With regard to the argument that this is all a game of semantics and that the definable boundaries are, after all, flexible, I would say that it is a mistake to believe that we in the West do not possess the capability (or empathy) to understand the underlying motivations of terrorists, as if all of the wrongs perpetrated by the powerful upon the oppressed middle classes in developing countries have given rise to a new strain of necessity among the latter that we cannot understand.
That the oppressed and disappointed choose terrorism as their vehicle through the iron ceiling imposed upon them by thuggish dictators and kings is certainly an indicator of their feeling of powerlessness, but this recognition should not be used by Western elites to legitimize the actions of terrorists, nor should the definitions of patriots and freedom fighters be rewritten to accommodate such cowardice. Such an abdication of one’s duty to empathize honestly with the weak is patronizing to other cultures and indicates a debauched sensibility among those who have inherited great power, i.e., the West. In truth, those who would give condonation to terrorists have extremely low expectations of the middle class populations of color who have suffered oppression at the hands of their leaders. In another context, George W. Bush called it the “soft bigotry of low expectations.”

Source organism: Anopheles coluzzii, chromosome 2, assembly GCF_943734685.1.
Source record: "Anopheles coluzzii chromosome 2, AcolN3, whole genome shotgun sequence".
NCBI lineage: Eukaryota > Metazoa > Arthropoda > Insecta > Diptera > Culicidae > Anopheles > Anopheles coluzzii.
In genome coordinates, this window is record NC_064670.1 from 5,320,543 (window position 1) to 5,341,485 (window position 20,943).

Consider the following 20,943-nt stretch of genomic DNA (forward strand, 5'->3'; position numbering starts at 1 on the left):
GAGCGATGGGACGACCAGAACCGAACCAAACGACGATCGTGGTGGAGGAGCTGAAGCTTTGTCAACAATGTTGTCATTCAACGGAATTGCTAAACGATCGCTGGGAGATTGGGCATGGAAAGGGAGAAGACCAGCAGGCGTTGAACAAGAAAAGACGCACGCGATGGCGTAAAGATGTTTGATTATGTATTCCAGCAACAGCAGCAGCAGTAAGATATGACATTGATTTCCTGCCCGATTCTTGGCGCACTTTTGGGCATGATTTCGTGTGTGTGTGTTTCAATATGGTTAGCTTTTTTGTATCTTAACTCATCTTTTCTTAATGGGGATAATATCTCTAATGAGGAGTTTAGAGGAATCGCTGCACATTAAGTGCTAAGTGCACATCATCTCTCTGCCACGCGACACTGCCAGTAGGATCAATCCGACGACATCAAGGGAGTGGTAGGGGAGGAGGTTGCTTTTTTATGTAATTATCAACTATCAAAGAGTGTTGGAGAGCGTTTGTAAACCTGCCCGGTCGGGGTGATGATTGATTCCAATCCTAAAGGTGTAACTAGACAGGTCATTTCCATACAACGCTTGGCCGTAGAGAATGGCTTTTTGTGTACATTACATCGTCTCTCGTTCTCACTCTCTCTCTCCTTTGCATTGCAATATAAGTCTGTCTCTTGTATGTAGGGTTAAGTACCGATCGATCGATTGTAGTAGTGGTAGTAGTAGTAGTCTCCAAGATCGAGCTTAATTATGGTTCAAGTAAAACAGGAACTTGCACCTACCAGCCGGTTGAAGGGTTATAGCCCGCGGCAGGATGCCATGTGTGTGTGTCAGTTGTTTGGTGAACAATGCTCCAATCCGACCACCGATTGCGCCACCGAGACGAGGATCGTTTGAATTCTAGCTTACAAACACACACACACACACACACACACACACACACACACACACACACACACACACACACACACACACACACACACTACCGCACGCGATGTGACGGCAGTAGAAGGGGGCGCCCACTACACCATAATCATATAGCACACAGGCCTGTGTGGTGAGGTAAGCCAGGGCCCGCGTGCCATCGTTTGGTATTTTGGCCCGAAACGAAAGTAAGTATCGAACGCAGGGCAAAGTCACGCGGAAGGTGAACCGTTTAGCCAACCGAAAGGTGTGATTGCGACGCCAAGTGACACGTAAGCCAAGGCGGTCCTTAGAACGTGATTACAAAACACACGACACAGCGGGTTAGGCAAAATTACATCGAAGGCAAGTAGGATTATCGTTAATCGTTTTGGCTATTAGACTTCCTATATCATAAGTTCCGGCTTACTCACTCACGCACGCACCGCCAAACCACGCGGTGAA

As it is, the media and university elites were until very recently treating Palestinian terrorism with a good deal of sympathy, while similar actions would be labeled as unforgivable if committed by Israelis. Ariel Sharon was excoriated as a brutal military leader who failed to stop the Lebanese massacre of Palestinians, as the man who brought the Intifada II to life by visiting the Temple Mount, and as the man who was bent on re-establishing permanent Israeli rule over the occupied territories. Arafat, on the other hand, was forgiven his role—indeed, it was rarely, if ever, mentioned—as the leader of the PLO that brought airline hi-jacking into being, that assasinated nine Israeli Olympians in Munich in 1972, and that hi-jacked the cruise ship Achille Lauro, tossing an elderly wheelchair bound Jew off the deck and into the sea. This forgiveness was extended by President Clinton, who welcomed Arafat, the Nobel Peace Prize winner, to the White House more than any other world figure during his 8 years in office.